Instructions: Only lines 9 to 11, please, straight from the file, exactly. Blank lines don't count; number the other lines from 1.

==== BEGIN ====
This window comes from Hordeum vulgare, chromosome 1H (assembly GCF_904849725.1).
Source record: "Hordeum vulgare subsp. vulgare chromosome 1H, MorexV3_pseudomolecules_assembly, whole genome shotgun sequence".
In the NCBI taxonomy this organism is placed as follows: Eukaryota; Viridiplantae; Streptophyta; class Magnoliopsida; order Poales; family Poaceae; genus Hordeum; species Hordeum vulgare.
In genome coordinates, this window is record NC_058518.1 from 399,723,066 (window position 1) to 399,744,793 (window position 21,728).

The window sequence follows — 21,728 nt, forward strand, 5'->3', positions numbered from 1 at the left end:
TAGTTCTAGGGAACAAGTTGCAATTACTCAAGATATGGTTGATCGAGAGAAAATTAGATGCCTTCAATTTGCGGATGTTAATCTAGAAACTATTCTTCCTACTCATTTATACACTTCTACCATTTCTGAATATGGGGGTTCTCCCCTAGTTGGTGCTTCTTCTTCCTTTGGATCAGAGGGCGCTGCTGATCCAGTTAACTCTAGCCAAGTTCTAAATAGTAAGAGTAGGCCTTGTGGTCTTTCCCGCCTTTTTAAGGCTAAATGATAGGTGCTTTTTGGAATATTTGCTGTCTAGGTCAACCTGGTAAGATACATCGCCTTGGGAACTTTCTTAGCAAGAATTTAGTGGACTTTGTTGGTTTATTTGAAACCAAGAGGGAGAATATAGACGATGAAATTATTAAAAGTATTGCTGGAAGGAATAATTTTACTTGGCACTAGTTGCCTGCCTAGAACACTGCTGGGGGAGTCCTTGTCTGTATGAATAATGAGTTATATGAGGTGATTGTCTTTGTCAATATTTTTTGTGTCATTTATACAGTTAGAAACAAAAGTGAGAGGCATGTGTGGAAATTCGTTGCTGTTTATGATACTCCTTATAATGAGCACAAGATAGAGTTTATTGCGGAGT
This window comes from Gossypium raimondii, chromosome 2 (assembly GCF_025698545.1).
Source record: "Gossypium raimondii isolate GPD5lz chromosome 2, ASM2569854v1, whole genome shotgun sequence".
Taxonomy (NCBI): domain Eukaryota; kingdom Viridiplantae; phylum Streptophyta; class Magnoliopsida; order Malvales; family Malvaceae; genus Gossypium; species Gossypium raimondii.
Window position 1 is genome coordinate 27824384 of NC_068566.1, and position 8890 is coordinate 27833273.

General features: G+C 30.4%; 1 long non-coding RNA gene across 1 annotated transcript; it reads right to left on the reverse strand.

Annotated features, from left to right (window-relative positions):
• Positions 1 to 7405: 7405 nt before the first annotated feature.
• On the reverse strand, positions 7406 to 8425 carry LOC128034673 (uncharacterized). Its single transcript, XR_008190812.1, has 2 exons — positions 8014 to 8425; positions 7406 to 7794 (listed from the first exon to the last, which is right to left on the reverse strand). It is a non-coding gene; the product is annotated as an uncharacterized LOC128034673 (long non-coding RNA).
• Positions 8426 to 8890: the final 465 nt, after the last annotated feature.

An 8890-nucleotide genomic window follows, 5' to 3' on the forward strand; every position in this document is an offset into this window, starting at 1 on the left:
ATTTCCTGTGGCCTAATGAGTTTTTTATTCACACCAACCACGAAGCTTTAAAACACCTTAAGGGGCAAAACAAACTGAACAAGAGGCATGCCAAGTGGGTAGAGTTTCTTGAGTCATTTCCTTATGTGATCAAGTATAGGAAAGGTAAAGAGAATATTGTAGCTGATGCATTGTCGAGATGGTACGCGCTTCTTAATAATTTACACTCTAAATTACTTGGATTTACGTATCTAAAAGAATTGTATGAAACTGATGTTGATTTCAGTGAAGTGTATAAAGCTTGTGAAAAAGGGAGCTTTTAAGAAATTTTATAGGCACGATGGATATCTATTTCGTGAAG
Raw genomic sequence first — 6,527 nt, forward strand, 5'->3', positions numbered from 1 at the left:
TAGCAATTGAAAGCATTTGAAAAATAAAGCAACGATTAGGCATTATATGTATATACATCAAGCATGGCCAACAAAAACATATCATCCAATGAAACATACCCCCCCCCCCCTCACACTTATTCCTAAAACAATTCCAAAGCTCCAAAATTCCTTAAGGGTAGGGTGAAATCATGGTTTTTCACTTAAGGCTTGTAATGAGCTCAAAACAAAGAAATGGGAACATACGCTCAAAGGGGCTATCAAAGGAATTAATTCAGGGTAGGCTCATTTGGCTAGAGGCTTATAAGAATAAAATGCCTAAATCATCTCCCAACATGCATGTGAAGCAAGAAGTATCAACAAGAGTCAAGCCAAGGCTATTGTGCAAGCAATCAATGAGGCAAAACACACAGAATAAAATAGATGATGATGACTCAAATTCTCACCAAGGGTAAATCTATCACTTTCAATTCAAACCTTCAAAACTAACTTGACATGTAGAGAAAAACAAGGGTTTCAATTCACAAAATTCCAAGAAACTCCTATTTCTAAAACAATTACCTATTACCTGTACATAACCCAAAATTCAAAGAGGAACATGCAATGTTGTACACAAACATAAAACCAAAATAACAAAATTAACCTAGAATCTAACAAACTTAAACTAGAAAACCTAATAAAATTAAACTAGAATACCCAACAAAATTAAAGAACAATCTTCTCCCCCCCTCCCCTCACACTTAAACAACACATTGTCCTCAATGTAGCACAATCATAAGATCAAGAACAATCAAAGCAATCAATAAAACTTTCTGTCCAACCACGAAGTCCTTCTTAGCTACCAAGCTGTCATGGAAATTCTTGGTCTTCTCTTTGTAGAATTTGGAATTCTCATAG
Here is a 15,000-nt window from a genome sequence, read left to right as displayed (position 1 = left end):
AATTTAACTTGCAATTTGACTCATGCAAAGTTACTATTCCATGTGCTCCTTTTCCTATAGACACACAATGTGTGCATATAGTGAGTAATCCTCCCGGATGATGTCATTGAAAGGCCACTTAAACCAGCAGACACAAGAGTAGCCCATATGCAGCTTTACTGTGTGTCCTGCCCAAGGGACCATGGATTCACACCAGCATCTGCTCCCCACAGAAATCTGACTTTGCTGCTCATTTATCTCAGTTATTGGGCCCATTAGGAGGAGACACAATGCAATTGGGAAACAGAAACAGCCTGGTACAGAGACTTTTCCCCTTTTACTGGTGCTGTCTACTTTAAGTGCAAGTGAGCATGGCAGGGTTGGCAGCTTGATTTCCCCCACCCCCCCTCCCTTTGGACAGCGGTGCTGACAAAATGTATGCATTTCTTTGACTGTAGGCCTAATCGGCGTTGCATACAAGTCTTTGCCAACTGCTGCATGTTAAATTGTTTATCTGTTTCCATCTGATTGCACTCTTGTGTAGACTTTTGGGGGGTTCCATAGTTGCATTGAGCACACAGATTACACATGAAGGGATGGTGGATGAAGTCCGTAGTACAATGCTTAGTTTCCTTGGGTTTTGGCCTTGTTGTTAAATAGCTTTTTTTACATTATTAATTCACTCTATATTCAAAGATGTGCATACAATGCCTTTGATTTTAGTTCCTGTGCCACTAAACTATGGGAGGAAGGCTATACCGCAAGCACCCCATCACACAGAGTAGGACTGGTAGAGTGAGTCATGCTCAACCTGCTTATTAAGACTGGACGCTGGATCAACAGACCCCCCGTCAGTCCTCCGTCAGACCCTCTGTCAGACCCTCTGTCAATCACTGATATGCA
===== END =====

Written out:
Taxonomy (NCBI): domain Eukaryota; kingdom Viridiplantae; phylum Streptophyta; class Magnoliopsida; order Malvales; family Malvaceae; genus Gossypium; species Gossypium raimondii.
Window position 1 is genome coordinate 27824384 of NC_068566.1, and position 8890 is coordinate 27833273.

General features: G+C 30.4%; 1 long non-coding RNA gene across 1 annotated transcript; it reads right to left on the reverse strand.